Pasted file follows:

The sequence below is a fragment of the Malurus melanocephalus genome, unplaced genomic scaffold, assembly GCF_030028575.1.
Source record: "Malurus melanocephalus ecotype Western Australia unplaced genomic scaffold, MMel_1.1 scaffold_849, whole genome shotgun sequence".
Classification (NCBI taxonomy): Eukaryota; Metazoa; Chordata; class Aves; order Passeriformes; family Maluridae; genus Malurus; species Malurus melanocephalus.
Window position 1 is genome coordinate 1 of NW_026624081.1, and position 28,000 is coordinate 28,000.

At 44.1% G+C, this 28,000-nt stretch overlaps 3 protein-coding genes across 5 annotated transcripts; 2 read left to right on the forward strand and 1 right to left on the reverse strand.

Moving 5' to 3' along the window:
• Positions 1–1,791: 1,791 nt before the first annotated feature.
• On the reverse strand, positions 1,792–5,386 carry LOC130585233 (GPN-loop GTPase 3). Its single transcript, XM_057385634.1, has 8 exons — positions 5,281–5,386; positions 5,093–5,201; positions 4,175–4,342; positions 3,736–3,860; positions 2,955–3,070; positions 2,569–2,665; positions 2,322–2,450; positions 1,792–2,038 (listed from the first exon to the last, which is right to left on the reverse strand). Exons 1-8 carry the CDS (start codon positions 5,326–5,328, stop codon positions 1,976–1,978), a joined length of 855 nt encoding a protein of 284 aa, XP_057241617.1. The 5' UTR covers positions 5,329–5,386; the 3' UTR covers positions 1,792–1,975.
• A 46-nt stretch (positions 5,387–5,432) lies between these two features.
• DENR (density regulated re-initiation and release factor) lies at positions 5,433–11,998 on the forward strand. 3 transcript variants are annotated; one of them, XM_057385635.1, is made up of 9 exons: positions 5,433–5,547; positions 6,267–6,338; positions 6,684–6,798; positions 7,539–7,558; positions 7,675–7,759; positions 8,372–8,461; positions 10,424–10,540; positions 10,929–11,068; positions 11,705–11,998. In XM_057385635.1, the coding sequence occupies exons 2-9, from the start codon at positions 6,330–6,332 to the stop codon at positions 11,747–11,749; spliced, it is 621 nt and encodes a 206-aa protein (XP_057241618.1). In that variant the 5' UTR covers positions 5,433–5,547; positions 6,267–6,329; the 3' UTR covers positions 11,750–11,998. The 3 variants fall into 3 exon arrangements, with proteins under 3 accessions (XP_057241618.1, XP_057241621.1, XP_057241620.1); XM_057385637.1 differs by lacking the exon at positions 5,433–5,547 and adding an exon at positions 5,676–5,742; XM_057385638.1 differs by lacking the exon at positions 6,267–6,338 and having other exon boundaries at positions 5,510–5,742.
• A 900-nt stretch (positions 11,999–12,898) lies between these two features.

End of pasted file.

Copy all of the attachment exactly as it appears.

The sequence below is a fragment of the Malurus melanocephalus genome, unplaced genomic scaffold, assembly GCF_030028575.1.
Source record: "Malurus melanocephalus ecotype Western Australia unplaced genomic scaffold, MMel_1.1 scaffold_849, whole genome shotgun sequence".
Classification (NCBI taxonomy): Eukaryota; Metazoa; Chordata; class Aves; order Passeriformes; family Maluridae; genus Malurus; species Malurus melanocephalus.
Window position 1 is genome coordinate 1 of NW_026624081.1, and position 28,000 is coordinate 28,000.

At 44.1% G+C, this 28,000-nt stretch overlaps 3 protein-coding genes across 5 annotated transcripts; 2 read left to right on the forward strand and 1 right to left on the reverse strand.

Moving 5' to 3' along the window:
• Positions 1–1,791: 1,791 nt before the first annotated feature.
• On the reverse strand, positions 1,792–5,386 carry LOC130585233 (GPN-loop GTPase 3). Its single transcript, XM_057385634.1, has 8 exons — positions 5,281–5,386; positions 5,093–5,201; positions 4,175–4,342; positions 3,736–3,860; positions 2,955–3,070; positions 2,569–2,665; positions 2,322–2,450; positions 1,792–2,038 (listed from the first exon to the last, which is right to left on the reverse strand). Exons 1-8 carry the CDS (start codon positions 5,326–5,328, stop codon positions 1,976–1,978), a joined length of 855 nt encoding a protein of 284 aa, XP_057241617.1. The 5' UTR covers positions 5,329–5,386; the 3' UTR covers positions 1,792–1,975.
• A 46-nt stretch (positions 5,387–5,432) lies between these two features.
• DENR (density regulated re-initiation and release factor) lies at positions 5,433–11,998 on the forward strand. 3 transcript variants are annotated; one of them, XM_057385635.1, is made up of 9 exons: positions 5,433–5,547; positions 6,267–6,338; positions 6,684–6,798; positions 7,539–7,558; positions 7,675–7,759; positions 8,372–8,461; positions 10,424–10,540; positions 10,929–11,068; positions 11,705–11,998. In XM_057385635.1, the coding sequence occupies exons 2-9, from the start codon at positions 6,330–6,332 to the stop codon at positions 11,747–11,749; spliced, it is 621 nt and encodes a 206-aa protein (XP_057241618.1). In that variant the 5' UTR covers positions 5,433–5,547; positions 6,267–6,329; the 3' UTR covers positions 11,750–11,998. The 3 variants fall into 3 exon arrangements, with proteins under 3 accessions (XP_057241618.1, XP_057241621.1, XP_057241620.1); XM_057385637.1 differs by lacking the exon at positions 5,433–5,547 and adding an exon at positions 5,676–5,742; XM_057385638.1 differs by lacking the exon at positions 6,267–6,338 and having other exon boundaries at positions 5,510–5,742.
• A 900-nt stretch (positions 11,999–12,898) lies between these two features.